2014 National Electrical Code Adoption Kit

Contact: Dan Buuck
[email protected]
Senior Program Manager, Codes & Standards
(202) 266-8366

Since 1911, the National Fire Protection Association has developed and published the National Electrical Code (NEC). The 2014 NEC contains widespread changes that will impact how electrical systems are installed, including new requirements regarding charging stations for electric vehicles, expansion of the use of Arc-Fault Circuit Interrupters for branch circuits serving kitchens and laundry rooms, and increases in the number of areas within a dwelling that require Ground-Fault Circuit Interrupter receptacles.

Significant Changes

Ground Fault Circuit-Interrupter (GFCI) Protection for Personnel

  • 210.8(A)(9) Bathtubs and Shower Stalls and (10) Laundry Areas: The NEC now requires that all receptacles within six feet of a shower stall or bathtub must have ground fault protection by the use of either a GFCI breaker or GFCI receptacle. In addition, the section now requires all 125-volt single phased 15- and 20-ampere receptacles in laundry rooms to be GFCI protected.
  • 210.8 (D) Dishwasher: The NEC now requires all outlets supplying power to dishwashers installed in kitchens to be GFCI protected.

Arc-Fault Circuit-Interrupter (AFCI)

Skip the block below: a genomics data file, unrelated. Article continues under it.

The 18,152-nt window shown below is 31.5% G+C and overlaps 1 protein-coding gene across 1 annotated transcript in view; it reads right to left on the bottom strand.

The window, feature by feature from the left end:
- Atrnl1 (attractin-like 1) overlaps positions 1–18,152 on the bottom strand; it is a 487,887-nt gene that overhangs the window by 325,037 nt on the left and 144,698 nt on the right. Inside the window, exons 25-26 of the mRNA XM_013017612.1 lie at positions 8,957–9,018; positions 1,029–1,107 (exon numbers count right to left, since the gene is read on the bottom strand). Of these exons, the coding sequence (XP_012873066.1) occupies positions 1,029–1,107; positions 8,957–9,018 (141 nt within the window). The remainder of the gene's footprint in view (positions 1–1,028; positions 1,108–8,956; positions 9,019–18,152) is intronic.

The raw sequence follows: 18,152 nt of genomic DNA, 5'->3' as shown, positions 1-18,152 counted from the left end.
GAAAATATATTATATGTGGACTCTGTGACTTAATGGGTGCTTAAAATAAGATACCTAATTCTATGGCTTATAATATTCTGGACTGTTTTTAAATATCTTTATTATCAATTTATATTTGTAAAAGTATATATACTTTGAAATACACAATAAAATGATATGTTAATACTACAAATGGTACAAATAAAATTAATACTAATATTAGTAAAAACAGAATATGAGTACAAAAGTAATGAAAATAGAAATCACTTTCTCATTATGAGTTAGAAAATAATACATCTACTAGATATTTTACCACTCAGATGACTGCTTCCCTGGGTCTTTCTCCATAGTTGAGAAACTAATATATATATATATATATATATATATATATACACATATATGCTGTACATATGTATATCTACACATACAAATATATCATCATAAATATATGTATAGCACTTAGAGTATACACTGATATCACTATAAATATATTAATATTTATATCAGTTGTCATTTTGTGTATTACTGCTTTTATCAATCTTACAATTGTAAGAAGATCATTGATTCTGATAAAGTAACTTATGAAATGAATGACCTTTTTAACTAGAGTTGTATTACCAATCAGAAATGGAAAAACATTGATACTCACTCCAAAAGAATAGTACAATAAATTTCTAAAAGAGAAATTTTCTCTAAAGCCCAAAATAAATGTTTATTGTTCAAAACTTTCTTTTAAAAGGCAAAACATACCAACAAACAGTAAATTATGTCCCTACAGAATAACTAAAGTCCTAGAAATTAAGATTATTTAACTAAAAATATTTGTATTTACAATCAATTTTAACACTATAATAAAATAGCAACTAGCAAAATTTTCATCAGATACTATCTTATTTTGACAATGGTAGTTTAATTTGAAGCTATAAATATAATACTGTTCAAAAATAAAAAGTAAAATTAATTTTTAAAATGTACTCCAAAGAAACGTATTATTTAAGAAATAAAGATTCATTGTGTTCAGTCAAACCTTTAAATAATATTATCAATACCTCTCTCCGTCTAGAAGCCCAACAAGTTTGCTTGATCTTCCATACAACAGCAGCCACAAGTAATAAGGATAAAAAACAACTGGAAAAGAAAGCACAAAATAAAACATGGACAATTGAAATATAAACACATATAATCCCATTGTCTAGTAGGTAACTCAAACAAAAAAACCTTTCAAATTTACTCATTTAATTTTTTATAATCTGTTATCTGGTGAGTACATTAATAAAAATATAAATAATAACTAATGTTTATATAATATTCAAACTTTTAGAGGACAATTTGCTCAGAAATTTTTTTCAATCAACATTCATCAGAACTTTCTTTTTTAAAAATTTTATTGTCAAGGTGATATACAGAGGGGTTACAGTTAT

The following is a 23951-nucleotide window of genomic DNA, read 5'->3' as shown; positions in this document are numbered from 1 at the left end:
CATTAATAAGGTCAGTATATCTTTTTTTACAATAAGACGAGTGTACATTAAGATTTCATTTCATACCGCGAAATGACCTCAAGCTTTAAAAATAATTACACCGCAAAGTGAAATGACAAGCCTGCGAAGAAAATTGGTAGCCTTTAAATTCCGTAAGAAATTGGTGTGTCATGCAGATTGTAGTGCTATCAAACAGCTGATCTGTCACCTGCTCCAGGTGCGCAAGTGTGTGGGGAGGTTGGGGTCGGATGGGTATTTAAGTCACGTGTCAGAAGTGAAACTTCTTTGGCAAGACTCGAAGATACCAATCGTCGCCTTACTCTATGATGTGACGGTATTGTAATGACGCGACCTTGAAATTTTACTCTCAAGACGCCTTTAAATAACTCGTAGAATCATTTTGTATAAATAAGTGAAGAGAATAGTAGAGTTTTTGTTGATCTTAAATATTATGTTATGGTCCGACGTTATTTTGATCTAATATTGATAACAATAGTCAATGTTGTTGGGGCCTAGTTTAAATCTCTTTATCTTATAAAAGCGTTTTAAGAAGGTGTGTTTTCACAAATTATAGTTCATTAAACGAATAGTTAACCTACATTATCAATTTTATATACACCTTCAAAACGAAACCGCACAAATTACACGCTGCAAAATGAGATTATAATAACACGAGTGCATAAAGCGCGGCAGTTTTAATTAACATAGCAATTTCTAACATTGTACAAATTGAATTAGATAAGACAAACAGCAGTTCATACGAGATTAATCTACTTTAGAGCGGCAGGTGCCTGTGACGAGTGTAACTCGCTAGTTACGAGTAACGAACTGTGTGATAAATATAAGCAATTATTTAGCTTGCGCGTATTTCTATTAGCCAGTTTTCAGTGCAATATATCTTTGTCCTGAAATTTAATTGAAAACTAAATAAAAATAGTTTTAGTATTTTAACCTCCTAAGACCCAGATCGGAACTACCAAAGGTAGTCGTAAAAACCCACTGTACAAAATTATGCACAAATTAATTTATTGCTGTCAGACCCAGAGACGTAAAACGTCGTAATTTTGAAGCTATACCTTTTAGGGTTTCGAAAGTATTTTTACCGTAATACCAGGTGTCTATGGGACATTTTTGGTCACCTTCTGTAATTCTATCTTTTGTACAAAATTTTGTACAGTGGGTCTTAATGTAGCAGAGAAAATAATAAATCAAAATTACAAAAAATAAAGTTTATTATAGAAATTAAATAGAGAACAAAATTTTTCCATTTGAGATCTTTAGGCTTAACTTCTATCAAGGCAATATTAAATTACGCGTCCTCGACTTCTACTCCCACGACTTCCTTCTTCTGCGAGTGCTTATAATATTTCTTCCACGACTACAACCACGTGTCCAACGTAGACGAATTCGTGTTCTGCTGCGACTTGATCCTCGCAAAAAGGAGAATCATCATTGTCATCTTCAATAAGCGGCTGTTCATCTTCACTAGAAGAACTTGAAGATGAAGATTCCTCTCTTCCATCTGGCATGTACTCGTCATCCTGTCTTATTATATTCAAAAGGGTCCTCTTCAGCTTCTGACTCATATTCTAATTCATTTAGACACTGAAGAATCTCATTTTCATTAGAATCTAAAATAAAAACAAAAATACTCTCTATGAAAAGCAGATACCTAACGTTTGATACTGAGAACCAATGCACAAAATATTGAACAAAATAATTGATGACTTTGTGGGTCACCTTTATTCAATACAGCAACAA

• Arc-Fault Circuit Interrupters: Continuing with the committee’s goal of whole house circuit protection, the technical committee has expanded the use of AFCI in dwellings and has now included a new section to address dormitories.
  • 210.12(A) Dwelling Units: Kitchens and laundry areas are now required to have all circuits protected by an AFCI device. Protection against arcing can now be accomplished by use of one of the six alternative methods listed in Section 210.12(A)(1) through (6), which include the use of breaker and receptacles utilizing AFCI protection with specific conditions for each option.
  • 210.12(B) Branch Circuit Extensions or Modifications: A new exception would allow the extension of an existing conductor to be added or modified up to six feet in length without requiring AFCI protection on the circuit. If any additional outlets or devices are installed, the circuit would then have to be protected by an AFCI device.
  • 210.12(C) Dormitories: All dormitories now require AFCI protection on all circuits supplying outlets in hallways, sleeping units, living rooms, closets and other similar rooms.
  • 210.17 Electrical Vehicle Branch Circuits: New to the NEC is a requirement that any electrical branch circuit serving an outlet or outlets for the purpose of vehicle charging shall be supplied by a dedicated branch circuit.
  • 220.12 Lighting Load: In an effort to work concurrently with energy efficiency codes, the NEC allows for the lighting load to either be designed per table 220.12 or calculated for the load intended, provided the building is equipped with a monitoring system that will alert the building occupant when the loads are exceeded, and provided that the demand factors specified in 220.42 are not applied.